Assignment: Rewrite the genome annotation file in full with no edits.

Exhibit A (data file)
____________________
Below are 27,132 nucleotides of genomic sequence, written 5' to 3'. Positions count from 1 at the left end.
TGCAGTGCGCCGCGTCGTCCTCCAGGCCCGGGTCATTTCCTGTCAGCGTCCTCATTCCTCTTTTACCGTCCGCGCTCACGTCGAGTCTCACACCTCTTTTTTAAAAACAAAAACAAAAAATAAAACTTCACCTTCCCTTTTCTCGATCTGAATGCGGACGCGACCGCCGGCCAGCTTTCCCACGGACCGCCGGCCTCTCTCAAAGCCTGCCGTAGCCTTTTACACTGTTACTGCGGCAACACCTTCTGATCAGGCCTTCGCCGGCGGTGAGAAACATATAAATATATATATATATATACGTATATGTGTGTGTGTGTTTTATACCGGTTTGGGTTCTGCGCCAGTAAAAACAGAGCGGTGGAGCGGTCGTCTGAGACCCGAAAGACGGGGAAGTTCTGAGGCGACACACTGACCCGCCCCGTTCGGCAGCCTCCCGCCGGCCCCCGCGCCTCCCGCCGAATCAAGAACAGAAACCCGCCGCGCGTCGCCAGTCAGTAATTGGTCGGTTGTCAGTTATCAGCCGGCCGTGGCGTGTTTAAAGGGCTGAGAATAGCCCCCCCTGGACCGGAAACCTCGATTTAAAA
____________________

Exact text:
Below are 27,132 nucleotides of genomic sequence, written 5' to 3'. Positions count from 1 at the left end.
TGCAGTGCGCCGCGTCGTCCTCCAGGCCCGGGTCATTTCCTGTCAGCGTCCTCATTCCTCTTTTACCGTCCGCGCTCACGTCGAGTCTCACACCTCTTTTTTAAAAACAAAAACAAAAAATAAAACTTCACCTTCCCTTTTCTCGATCTGAATGCGGACGCGACCGCCGGCCAGCTTTCCCACGGACCGCCGGCCTCTCTCAAAGCCTGCCGTAGCCTTTTACACTGTTACTGCGGCAACACCTTCTGATCAGGCCTTCGCCGGCGGTGAGAAACATATAAATATATATATATATATACGTATATGTGTGTGTGTGTTTTATACCGGTTTGGGTTCTGCGCCAGTAAAAACAGAGCGGTGGAGCGGTCGTCTGAGACCCGAAAGACGGGGAAGTTCTGAGGCGACACACTGACCCGCCCCGTTCGGCAGCCTCCCGCCGGCCCCCGCGCCTCCCGCCGAATCAAGAACAGAAACCCGCCGCGCGTCGCCAGTCAGTAATTGGTCGGTTGTCAGTTATCAGCCGGCCGTGGCGTGTTTAAAGGGCTGAGAATAGCCCCCCCTGGACCGGAAACCTCGATTTAAAA